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Demand for online advertising may be rising, but money is not being taken away from TV. The aim is to complement what’s happening on the small screen, not replace it

The power of the small screen

One of the best TV programmes on the toy business in recent years – in my view – was the 100 Greatest Toys with Jonathan Ross.

These kind of rundown shows are the bread and butter for the likes of Channel 4 and Five, but what I?really enjoyed about this one was watching the old TV?ads for toys from the 1960’s, 1970’s and 1980’s.

Not only did it give the chance to reminisce over long forgotten toys from your childhood, but seeing the ads change through the decades was an eye opener. Some of them may seem cheesy now, but they helped transport you back to remember just how badly you wanted Escape from Colditz, the Evel Knievel stunt set, a Buckaroo or Furby.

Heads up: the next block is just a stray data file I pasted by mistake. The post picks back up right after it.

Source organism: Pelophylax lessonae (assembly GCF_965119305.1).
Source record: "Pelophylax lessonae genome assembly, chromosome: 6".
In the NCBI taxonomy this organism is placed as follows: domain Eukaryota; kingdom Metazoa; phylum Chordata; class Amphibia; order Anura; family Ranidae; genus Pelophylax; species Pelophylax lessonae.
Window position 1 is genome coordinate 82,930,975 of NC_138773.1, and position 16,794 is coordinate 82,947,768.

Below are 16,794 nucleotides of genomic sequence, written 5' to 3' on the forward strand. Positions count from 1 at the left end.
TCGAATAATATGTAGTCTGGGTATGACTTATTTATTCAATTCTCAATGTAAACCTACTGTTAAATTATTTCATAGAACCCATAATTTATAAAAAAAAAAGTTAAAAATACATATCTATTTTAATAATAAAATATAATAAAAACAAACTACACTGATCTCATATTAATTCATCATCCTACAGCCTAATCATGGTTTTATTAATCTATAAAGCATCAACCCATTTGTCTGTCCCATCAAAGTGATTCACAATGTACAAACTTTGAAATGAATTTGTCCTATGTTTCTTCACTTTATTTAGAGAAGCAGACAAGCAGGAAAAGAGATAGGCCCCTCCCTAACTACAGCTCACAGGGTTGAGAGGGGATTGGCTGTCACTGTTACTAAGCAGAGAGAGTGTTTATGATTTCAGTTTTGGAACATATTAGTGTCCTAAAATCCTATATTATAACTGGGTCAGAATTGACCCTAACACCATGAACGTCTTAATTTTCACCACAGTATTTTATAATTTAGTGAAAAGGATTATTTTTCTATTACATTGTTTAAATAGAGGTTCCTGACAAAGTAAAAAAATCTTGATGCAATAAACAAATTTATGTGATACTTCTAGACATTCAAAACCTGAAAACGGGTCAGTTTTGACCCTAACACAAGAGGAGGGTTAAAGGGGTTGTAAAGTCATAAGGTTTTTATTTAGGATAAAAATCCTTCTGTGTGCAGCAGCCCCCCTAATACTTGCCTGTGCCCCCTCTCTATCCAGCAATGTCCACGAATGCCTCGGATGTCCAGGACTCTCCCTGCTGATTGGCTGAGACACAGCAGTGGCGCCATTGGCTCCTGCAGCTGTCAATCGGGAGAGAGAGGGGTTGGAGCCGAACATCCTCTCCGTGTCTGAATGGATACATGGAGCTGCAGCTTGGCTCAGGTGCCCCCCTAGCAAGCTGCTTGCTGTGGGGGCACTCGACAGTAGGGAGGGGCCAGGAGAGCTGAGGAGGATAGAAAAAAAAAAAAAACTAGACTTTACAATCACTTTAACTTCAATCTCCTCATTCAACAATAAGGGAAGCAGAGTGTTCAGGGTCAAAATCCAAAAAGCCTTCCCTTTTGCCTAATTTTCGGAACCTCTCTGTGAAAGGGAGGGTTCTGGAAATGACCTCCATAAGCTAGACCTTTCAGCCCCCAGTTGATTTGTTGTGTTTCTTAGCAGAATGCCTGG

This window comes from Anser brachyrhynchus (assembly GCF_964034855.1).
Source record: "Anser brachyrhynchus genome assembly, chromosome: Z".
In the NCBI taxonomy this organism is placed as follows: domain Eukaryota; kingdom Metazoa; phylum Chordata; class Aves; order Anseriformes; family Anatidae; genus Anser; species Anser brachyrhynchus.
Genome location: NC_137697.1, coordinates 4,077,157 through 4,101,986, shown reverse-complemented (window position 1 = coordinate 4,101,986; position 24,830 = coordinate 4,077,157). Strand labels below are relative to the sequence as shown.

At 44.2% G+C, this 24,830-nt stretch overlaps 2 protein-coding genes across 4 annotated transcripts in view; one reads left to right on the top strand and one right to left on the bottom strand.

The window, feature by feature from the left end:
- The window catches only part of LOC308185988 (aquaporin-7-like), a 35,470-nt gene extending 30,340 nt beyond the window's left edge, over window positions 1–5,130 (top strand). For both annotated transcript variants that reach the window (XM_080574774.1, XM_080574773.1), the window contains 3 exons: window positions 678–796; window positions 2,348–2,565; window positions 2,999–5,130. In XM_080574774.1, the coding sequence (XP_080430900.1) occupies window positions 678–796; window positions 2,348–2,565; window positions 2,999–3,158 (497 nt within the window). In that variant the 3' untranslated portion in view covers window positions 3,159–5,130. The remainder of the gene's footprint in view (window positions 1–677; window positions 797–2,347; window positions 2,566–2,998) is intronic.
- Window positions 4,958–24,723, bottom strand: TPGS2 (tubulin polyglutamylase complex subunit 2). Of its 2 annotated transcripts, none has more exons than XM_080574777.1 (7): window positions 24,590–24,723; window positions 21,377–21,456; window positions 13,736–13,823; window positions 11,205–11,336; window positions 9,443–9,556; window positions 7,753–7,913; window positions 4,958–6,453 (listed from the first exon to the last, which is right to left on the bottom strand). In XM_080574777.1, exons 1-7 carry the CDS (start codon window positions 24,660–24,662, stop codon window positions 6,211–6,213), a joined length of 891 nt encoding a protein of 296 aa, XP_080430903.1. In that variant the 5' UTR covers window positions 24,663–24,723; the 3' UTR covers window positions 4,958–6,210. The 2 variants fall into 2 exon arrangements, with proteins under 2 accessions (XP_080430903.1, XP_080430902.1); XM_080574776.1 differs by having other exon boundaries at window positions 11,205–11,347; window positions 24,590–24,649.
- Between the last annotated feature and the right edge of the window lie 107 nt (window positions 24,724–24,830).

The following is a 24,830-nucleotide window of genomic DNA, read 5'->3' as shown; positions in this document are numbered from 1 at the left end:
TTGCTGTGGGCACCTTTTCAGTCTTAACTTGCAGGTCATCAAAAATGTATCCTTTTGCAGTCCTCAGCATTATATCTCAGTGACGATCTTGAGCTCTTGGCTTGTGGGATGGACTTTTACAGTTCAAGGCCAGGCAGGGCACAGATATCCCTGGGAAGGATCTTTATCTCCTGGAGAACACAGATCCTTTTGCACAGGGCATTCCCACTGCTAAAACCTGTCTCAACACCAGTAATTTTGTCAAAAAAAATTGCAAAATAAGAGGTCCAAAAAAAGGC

And, in 2013, the power of TV hasn’t diminished. Children may have more ways to consume media than ever, but TV remains undoubtedly the king.

In this month’s issue, we take a look at the Christmas TV ad plans from some of the major suppliers, and their spend has not gone down at all. If anything, it’s gone up. Some, like Little Tikes, are returning to TV after a brief period away.

That’s not to say firms are not spending in other areas.

Demand for online advertising is rising, according to Generation Media, but rather than taking money away from TV, cash is being taken from a different pot.

The aim is to complement what’s happening on the small screen, rather than replace it. Which will mean the children of today will be able to look back in 20, 30, 40 years and feel that same pull of nostalgia.

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